If one would write about local food, some experience on a CSA seems mandatory. It is one thing to talk and write about local food and another to grow it. The latter takes more work than people realize. What was immediately apparent was the labor intensity of sustainable agriculture in its current iteration. Machines could have done all of the work I did more efficiently, but with substantial capital investment. Local, sustainable agriculture starts out behind in the race with large scale operations over efficiency. It is a conscious choice among options for how to spend limited capital, and as long as cheap labor is available, capital investment will be directed to other things on a long list of priorities.
We didn’t talk much, but between periods of work, managed to catch up on news, and what’s going on with family. The only thing to report is that local CSAs continue to struggle to find customers, with some of last year’s customers cutting back to half shares, or not renewing this season. Managing a base of members whose investment is less than $1,000 per year is also labor intensive.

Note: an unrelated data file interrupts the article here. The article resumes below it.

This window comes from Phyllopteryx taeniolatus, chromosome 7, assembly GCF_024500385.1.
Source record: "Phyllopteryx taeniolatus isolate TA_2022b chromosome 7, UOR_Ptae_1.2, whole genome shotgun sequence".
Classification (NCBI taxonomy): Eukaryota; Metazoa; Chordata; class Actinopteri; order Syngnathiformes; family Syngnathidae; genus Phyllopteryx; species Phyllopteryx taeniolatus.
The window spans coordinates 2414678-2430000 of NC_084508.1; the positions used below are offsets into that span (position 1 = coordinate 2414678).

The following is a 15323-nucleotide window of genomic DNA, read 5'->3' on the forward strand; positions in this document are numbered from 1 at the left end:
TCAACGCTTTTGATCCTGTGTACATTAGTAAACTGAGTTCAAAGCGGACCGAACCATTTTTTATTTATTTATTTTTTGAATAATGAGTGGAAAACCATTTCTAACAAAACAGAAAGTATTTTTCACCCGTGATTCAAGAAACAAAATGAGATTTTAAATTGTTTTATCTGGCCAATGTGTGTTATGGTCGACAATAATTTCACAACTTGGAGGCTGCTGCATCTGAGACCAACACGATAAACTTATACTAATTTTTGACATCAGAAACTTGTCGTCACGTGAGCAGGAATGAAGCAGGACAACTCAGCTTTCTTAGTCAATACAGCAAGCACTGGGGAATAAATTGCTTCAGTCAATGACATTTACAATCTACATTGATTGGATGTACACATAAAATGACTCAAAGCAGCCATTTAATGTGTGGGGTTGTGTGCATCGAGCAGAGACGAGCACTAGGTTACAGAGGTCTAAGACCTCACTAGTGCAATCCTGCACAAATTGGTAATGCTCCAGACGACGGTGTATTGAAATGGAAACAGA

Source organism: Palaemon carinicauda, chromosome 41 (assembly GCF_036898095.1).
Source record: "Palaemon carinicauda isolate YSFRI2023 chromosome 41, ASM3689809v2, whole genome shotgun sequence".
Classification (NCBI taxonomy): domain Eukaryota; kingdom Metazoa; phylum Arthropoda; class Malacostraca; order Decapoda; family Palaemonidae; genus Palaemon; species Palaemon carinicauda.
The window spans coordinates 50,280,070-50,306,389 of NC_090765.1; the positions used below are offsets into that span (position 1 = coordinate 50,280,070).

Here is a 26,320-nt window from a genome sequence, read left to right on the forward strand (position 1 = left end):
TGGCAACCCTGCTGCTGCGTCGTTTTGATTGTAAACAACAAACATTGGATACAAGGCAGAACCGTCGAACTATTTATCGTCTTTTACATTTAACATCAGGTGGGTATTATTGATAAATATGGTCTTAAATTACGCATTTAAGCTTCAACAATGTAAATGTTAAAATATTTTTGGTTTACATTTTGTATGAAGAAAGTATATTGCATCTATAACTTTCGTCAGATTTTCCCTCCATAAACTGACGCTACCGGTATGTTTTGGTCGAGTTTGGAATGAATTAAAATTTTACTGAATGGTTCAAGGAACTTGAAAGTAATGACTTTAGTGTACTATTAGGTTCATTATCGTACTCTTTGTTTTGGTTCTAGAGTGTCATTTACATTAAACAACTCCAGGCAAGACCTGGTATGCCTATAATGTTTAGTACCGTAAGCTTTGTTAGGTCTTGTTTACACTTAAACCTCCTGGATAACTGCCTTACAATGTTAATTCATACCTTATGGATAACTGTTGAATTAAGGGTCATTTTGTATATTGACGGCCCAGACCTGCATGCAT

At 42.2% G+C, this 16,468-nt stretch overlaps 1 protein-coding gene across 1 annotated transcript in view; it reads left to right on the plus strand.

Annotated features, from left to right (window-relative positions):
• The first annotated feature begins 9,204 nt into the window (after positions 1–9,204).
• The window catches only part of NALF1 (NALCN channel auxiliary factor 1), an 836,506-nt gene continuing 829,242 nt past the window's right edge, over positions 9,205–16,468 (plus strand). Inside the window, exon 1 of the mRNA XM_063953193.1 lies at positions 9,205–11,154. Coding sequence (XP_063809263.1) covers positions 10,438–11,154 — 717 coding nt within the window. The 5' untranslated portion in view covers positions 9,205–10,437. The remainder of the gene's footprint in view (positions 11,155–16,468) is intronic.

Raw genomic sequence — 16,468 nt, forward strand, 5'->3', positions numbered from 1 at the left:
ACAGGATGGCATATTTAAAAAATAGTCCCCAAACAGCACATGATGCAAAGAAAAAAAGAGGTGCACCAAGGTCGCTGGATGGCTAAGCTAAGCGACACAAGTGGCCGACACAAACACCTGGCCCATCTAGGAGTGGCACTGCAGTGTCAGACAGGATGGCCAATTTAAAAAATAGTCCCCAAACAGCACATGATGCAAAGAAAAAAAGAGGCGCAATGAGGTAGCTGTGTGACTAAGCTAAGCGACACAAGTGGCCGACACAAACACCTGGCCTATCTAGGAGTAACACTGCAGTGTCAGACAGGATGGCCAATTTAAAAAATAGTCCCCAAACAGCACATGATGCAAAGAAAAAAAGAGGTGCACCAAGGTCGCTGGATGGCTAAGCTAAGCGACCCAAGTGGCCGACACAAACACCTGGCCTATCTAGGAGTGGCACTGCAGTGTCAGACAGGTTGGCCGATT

My sense is that there are pockets of strength in the local food movement in Johnson County. It is not really a cohesive system yet. People enjoy going to the farmers market to buy produce, but they often do so with discretionary income. In a tight economy, discretionary income can be reduced or evaporate completely, effecting farmers markets and CSA business alike because they are perceived as an indulgence rather than a way of life. There is inadequate attention paid to the role of home cooks as buyers/promoters of sustainably grown food. That needs a remedy as well, but is also labor intensive, and the planting season is here.
In a county with better than a 2-1 Democratic registration advantage, the enthusiasm of general election years has been supplemented with paid staff. During the 2012 presidential election, the most paid staff ever dominated the local GOTV effort. Campaign work is mostly done by a local party organization in other counties. When the 2012 election was over, the exit of paid staff created a vacuum, which sucked Terry Dahm’s campaign into the vortex, leaving a weak party organization and John Etheredge as our new supervisor.